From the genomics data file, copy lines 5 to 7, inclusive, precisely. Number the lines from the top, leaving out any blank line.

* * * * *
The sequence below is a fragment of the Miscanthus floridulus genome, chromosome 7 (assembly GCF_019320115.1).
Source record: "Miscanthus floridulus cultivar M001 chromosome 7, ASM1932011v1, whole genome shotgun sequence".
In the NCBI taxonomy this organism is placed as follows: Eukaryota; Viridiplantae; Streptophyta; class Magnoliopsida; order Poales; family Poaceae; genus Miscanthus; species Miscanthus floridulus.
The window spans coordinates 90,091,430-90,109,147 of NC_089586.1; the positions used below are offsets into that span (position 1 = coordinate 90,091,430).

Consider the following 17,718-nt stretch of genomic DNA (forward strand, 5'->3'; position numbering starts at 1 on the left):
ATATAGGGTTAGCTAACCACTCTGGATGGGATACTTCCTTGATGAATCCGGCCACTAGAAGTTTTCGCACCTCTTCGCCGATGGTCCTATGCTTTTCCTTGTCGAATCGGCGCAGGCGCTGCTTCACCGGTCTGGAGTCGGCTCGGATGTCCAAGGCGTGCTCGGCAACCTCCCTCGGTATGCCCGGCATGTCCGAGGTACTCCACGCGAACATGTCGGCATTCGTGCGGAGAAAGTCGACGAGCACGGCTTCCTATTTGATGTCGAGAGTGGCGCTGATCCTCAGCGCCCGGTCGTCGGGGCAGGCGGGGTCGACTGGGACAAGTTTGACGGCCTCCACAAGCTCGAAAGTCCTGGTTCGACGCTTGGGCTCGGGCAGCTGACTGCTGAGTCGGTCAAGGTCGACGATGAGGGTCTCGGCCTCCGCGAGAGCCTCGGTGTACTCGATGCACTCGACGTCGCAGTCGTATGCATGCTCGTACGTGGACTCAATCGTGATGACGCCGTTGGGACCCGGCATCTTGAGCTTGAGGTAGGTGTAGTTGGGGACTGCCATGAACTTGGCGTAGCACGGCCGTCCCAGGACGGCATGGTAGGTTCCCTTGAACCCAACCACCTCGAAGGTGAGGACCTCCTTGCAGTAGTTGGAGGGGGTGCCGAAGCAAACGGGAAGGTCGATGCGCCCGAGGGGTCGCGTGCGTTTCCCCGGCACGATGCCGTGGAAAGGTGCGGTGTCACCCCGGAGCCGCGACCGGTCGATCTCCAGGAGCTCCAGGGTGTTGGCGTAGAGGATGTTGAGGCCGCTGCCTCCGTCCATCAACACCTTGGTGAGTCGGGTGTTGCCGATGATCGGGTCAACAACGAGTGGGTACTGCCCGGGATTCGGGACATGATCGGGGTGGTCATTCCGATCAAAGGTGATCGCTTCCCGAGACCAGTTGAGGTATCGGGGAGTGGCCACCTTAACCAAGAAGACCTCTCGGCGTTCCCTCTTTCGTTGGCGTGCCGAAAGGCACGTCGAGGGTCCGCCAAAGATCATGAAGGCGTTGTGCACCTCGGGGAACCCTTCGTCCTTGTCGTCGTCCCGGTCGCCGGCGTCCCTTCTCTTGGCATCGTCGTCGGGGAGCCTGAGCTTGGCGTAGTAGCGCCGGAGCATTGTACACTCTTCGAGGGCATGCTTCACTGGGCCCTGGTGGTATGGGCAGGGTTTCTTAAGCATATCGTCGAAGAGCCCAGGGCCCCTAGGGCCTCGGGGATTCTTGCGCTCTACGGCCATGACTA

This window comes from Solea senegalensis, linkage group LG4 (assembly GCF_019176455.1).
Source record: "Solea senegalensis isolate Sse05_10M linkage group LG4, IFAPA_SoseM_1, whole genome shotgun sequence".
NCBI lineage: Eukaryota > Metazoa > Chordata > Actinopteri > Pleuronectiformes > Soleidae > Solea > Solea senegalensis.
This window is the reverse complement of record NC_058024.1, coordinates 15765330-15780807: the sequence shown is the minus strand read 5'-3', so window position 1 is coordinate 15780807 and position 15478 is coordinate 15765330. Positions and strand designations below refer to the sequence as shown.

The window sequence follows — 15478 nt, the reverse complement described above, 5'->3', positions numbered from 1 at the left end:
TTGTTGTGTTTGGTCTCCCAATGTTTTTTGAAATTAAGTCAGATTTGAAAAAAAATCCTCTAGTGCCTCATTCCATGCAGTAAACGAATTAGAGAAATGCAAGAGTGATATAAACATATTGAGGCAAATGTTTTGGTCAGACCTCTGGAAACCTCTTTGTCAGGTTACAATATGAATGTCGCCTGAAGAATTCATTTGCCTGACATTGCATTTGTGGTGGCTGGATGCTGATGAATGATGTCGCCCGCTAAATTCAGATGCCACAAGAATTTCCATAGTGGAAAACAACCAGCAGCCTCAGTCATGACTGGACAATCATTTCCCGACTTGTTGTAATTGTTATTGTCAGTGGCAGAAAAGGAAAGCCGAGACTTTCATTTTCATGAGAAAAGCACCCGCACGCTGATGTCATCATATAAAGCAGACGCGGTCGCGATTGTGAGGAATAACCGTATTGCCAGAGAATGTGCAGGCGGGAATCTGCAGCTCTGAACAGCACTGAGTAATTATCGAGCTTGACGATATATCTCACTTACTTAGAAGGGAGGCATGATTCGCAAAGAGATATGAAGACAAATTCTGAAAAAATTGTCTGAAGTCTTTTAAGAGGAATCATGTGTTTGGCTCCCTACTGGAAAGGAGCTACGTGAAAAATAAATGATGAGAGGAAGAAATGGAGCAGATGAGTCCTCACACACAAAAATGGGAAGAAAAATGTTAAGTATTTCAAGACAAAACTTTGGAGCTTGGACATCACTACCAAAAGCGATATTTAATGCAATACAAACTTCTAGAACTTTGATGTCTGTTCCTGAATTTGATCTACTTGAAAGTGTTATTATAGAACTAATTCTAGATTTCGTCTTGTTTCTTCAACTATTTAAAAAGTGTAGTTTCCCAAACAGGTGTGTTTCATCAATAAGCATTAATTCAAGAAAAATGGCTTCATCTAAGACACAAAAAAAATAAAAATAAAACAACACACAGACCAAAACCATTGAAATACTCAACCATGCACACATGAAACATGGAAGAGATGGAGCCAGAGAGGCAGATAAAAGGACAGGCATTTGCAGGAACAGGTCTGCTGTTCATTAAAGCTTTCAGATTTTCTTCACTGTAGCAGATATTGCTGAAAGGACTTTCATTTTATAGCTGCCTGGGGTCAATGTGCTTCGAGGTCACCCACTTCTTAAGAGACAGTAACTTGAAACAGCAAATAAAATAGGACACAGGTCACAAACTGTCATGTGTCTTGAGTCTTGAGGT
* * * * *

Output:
Consider the following 17,718-nt stretch of genomic DNA (forward strand, 5'->3'; position numbering starts at 1 on the left):
ATATAGGGTTAGCTAACCACTCTGGATGGGATACTTCCTTGATGAATCCGGCCACTAGAAGTTTTCGCACCTCTTCGCCGATGGTCCTATGCTTTTCCTTGTCGAATCGGCGCAGGCGCTGCTTCACCGGTCTGGAGTCGGCTCGGATGTCCAAGGCGTGCTCGGCAACCTCCCTCGGTATGCCCGGCATGTCCGAGGTACTCCACGCGAACATGTCGGCATTCGTGCGGAGAAAGTCGACGAGCACGGCTTCCTATTTGATGTCGAGAGTGGCGCTGATCCTCAGCGCCCGGTCGTCGGGGCAGGCGGGGTCGACTGGGACAAGTTTGACGGCCTCCACAAGCTCGAAAGTCCTGGTTCGACGCTTGGGCTCGGGCAGCTGACTGCTGAGTCGGTCAAGGTCGACGATGAGGGTCTCGGCCTCCGCGAGAGCCTCGGTGTACTCGATGCACTCGACGTCGCAGTCGTATGCATGCTCGTACGTGGACTCAATCGTGATGACGCCGTTGGGACCCGGCATCTTGAGCTTGAGGTAGGTGTAGTTGGGGACTGCCATGAACTTGGCGTAGCACGGCCGTCCCAGGACGGCATGGTAGGTTCCCTTGAACCCAACCACCTCGAAGGTGAGGACCTCCTTGCAGTAGTTGGAGGGGGTGCCGAAGCAAACGGGAAGGTCGATGCGCCCGAGGGGTCGCGTGCGTTTCCCCGGCACGATGCCGTGGAAAGGTGCGGTGTCACCCCGGAGCCGCGACCGGTCGATCTCCAGGAGCTCCAGGGTGTTGGCGTAGAGGATGTTGAGGCCGCTGCCTCCGTCCATCAACACCTTGGTGAGTCGGGTGTTGCCGATGATCGGGTCAACAACGAGTGGGTACTGCCCGGGATTCGGGACATGATCGGGGTGGTCATTCCGATCAAAGGTGATCGCTTCCCGAGACCAGTTGAGGTATCGGGGAGTGGCCACCTTAACCAAGAAGACCTCTCGGCGTTCCCTCTTTCGTTGGCGTGCCGAAAGGCACGTCGAGGGTCCGCCAAAGATCATGAAGGCGTTGTGCACCTCGGGGAACCCTTCGTCCTTGTCGTCGTCCCGGTCGCCGGCGTCCCTTCTCTTGGCATCGTCGTCGGGGAGCCTGAGCTTGGCGTAGTAGCGCCGGAGCATTGTACACTCTTCGAGGGCATGCTTCACTGGGCCCTGGTGGTATGGGCAGGGTTTCTTAAGCATATCGTCGAAGAGCCCAGGGCCCCTAGGGCCTCGGGGATTCTTGCGCTCTACGGCCATGACTA

This window comes from Solea senegalensis, linkage group LG4 (assembly GCF_019176455.1).